I could see no possible link between the two mailings, nor between either of them and the problems I continued to experience with my PC. What was going on? I searched the Net for references to gold, to homeopathy, following increasingly obscure links to pages on metallurgy, modern medicine, alchemy and magic. Salts of gold are injected into affected joints to relieve chronic rheumatic inflammation. Gold bullion. The US Federal Reserve. Gold jewellery. Bracelets, rings. Most malleable of metals and the most precious.

I continued to plot the decline in the machine's available memory: hour by hour through each session and day to day at power-up. I drew graphs and charts, attempting to correlate the degradation against Internet usage, disk compression, sector fragmentation, phases of the moon, anything that might yield me a clue. I was sleeping badly by this stage, waking in the middle of the night. Words and images swimming in my head. Succussion. Increased potency through repeated, near infinite dilution. Molecular memory. Gold. Precious metal. Precious.

I discovered that as well as being found inside most modern PCs gold - in minute quantities - is utilised throughout the IT and telecommunications industry. How many computers could there be, across the globe? Not just PCs but fileservers, mainframes, business and personal machines. Teller machines. Banking. Finance. Military. The National Lottery, for God's sake. And many, most, of these were not stand-alone but were linked together. Networked. Connected by wires, phone lines, dedicated datalinks. Radio and infra-red. Local area networks. Wide area. Token Ring. Ring. Gold. Precious. Succusssion.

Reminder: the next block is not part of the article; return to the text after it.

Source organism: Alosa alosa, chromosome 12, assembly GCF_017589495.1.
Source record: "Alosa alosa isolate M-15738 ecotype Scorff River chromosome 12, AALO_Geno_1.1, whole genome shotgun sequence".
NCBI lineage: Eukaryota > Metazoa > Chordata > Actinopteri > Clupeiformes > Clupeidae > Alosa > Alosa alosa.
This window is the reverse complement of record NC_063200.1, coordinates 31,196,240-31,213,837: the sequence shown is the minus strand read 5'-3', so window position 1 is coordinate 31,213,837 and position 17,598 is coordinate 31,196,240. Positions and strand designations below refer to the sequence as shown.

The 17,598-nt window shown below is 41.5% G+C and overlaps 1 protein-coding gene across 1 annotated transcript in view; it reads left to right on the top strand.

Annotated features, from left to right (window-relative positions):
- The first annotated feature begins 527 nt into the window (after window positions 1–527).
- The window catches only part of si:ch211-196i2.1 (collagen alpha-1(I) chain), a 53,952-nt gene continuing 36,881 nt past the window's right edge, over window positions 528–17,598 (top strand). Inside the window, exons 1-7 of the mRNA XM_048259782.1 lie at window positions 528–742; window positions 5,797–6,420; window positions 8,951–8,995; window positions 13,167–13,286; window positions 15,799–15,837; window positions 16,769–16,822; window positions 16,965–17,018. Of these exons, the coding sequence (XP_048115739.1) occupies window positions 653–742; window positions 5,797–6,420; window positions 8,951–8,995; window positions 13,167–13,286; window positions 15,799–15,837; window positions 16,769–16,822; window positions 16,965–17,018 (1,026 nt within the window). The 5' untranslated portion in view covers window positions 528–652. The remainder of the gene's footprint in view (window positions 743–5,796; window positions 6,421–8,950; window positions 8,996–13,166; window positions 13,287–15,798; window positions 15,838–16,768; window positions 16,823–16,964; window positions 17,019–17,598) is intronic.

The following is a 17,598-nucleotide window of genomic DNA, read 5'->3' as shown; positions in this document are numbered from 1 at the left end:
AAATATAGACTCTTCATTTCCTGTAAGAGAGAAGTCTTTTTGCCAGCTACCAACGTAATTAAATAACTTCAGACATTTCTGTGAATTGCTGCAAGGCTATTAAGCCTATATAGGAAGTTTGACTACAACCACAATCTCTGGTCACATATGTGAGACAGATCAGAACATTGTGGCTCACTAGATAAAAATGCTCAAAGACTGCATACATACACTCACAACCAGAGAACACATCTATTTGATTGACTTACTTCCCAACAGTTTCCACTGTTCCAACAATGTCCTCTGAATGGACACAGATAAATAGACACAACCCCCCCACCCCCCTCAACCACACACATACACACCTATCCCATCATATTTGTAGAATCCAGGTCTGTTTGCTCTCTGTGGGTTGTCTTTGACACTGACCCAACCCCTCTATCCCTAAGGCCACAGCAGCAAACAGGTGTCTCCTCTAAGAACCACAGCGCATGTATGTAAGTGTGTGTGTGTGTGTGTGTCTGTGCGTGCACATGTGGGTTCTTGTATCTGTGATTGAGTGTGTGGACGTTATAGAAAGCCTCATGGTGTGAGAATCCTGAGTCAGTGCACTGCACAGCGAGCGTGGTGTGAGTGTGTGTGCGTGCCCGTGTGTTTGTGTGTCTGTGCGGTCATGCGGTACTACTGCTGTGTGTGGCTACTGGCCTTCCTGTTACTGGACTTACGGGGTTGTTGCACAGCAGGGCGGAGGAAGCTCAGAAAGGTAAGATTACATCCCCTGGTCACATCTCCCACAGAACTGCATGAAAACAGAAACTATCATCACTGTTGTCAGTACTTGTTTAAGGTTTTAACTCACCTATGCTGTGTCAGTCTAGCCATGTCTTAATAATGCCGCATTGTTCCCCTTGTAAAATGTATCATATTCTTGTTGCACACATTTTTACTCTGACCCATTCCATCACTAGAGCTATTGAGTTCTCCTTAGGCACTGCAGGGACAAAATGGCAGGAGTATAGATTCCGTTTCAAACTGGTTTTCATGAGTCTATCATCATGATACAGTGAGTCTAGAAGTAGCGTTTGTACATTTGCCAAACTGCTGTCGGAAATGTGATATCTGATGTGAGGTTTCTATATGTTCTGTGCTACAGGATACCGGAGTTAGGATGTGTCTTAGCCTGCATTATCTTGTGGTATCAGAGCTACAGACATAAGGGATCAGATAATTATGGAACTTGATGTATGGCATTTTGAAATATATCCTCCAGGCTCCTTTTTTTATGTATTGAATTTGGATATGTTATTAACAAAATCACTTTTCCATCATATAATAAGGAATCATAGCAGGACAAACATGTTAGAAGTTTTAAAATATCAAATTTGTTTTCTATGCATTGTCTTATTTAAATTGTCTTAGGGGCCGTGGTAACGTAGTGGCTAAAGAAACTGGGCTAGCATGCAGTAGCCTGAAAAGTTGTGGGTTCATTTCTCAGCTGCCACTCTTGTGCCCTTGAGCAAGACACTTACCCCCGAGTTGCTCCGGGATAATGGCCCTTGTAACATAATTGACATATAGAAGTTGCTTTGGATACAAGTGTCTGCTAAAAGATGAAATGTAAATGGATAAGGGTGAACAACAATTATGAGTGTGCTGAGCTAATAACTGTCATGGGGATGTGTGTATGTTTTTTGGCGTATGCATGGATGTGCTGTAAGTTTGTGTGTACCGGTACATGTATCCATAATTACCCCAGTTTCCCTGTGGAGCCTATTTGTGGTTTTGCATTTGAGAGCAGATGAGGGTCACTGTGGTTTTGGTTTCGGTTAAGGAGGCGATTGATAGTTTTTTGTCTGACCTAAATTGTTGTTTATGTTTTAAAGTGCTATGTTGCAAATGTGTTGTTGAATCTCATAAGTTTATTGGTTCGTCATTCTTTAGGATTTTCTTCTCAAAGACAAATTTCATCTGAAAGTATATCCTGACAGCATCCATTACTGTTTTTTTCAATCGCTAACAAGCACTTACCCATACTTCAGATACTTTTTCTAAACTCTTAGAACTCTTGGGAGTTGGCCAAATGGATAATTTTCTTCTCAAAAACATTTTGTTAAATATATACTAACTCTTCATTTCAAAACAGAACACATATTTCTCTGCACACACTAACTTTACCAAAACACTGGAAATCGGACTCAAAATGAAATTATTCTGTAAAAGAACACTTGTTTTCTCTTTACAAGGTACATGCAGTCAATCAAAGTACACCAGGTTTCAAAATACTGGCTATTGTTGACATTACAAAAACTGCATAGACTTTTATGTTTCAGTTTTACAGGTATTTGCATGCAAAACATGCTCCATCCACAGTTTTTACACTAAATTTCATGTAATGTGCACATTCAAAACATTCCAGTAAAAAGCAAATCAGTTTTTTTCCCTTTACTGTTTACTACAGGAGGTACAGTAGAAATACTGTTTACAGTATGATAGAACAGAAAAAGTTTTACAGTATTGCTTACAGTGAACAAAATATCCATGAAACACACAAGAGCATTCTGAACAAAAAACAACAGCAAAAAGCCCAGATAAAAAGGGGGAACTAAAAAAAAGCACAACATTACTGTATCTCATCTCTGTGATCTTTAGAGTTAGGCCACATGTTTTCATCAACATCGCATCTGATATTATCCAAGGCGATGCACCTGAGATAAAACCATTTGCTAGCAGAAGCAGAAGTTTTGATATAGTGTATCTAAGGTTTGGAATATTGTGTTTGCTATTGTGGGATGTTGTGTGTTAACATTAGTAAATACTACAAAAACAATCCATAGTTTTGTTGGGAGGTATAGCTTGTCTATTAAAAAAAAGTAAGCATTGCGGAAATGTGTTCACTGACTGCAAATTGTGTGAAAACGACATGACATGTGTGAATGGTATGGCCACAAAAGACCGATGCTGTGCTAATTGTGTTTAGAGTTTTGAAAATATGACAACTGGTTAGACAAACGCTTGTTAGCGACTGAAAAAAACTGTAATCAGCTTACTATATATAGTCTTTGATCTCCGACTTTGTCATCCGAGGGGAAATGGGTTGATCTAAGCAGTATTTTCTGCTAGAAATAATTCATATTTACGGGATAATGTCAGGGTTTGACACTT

And the Internet. At least here there were some statistics. Twenty-two percent of households in Germany with access to the Internet. Seventeen percent in the UK, twelve in France. Worldwide, an estimated 82 million computers online by the end of 1997, a market worth maybe seventeen billion US dollars. Eighty-two million. Not all of them online at the same time, sure, but nevertheless - How much gold was that? Avogadro's number again: the number of atoms in an atomic weight of an element. Vague, shifting images began to form in my mind, and no longer only when I was asleep.

Atoms like golden billiard balls, buzzing with agitated energy. Lines of flux flowing around them. Between them. Linking them across space and time. The image zoomed out, merging into an almost-there image: a fractured, multi-dimensional jigsaw. Many pieces still to be found: others linked in small islands isolated from the whole. But, little by little, it was coming together. It horrified me: entranced me. Somehow, I was a part of it. The whole world was part of it.

And all this time, my PC continued to work away on its own, secret agenda. I knew now that it was searching, thinking. Trying to fit itself into the picture, or maybe seeking for missing pieces. The machine and I seemed to have reached some sort of compromise. By leaving it permanently online (god knows what it did to my phone bill, in here I am not bothered by such mundanities) I had discovered that memory drain could be limited to around 76 percent. That left enough for me to work with. Just.

I downloaded esoteric diagnostics from bulletin boards. Scanned for viruses. Subjected the data to ever more fanciful analyses and projection methodologies. Searched the hard disk for hidden files, anywhere the machine might be storing away evidence of what it was doing. I seemed to be going round in circles. I was certain I was getting close, though. Close to the edge. Succusssion. Preciousss.

Then one final email. Anonymous like the others, but now at last I knew the source. And I knew what it meant. I was too late. It was the last email I am likely to receive. In here I am not allowed access to anything more technical than a pencil. And I will be here a long, long time.

Click here to read the final email: